Olympic Games The first Olympic games took place in the ancient civilization Greece. Like today, they were brutal competitions of skill and athleticism. In Greece the Olympics were thought as the ultimate in. They were not looked at as being merely a sport, but life. Today however, we do not see them as such.
The Olympics are still very important To be in the Olympics and succeed is still the life goal of many athletes. Today people compete in the Olympics for the honor of their country, on a team; whereas a long time ago people fought only for the purpose of bringing glory and success to themselves. The original Olympics included a mere six event categories: boxing, equestrian events, pankration, pentathlon, running, and wrestling. The fighting games of ancient Greece, boxing, and the pankration, and wrestling were violent sports. The original boxing had no rules.
One could do whatever they wanted to beat their opponent, even biting was acceptable. They did not even have boxing gloves, instead the Greeks would protect their hands by wrapping them with leather strips called himantes. The way a man won was to have the other opponent admit that he lost, or beat his opponent until he could no longer get up. The pankration had more rules regarding the way one treated their partner, but was inherently more violent. This competition was a combination of wrestling and boxing. It was very dangerous and the fighters were not even permitted to use the himantes to protect their hands.
In this competition biting, gouging of eyes, punching in the nose, or hitting mouth with fingernails were all against the rules. There were, however, still no rules against things like kicking in the stomach, or hitting your opponent when they were already down. Wrestling had the most rules. It had most of the rules of today. A wrestler was required to throw his partner down correctly on either the back or hip and things like biting were not permitted.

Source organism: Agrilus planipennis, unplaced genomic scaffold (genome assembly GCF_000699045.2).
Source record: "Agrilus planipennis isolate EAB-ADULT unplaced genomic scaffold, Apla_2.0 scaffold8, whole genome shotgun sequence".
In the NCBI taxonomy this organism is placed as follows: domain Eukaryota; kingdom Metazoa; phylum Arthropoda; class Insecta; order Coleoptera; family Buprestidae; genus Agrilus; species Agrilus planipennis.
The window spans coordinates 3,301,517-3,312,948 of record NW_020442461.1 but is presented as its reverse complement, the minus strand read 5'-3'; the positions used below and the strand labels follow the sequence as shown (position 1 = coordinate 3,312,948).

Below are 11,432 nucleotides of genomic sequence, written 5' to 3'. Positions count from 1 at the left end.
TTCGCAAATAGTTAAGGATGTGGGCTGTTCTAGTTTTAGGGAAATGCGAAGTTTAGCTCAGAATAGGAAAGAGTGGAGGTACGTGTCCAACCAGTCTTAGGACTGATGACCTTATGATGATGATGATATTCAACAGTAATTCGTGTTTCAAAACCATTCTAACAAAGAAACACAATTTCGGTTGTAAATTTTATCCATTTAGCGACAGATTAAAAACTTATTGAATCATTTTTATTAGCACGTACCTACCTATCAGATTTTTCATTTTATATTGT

However, things like breaking fingers were considered entirely acceptable. The equestrian events, all of which no longer take place in the modern Olympic games, were broken up into the two subcategorizes of chariot racing and riding. Chariot racing had three competitions: the two horse race, the 4 horse race, and the two mule race. Held outside of the stadium, the all of the chariot races consisted of 12 laps each, or nine miles. The riding competition was very similar. Instead of taking place outside of the stadium, the riding (or jockeying) events were inside and took a total of six laps, 4.5 miles, to complete. There were two riding events, one for full grown horses, and one for foals.
People also raced each other. There were four different racing events with laps measured in stadium lengths, or one stade. There was the short 1 stade (192 m) race, the 2 stade (384 m), and the long distance 24 stade (4,608 m) race. Even harder than the long distance race, was the 4 stade. Although this race as only 768 m it was extremely difficult because the competitors ran in full armor weighing up to 60 pounds.
The pentathlon was a combination event made up of five different competitions designed to test an athlete’s endurance. These competitions were discus and javelin throwing, jumping, and the aforementioned wrestling and running. The discus was usually made up by either stone, iron, bronze, or lead and differed in size between the men and boy’s competitions since boys were not expected to carry as much. The javelin was a long stick the height of a man, with a sharp point on one end, and a leather strap in the middle for throwing. The jumping competition of the Greeks was exactly the same as that of the long jump competition of today. The only difference in the two was that the Greeks received large stones, called halters to hold so that they would travel farther forward.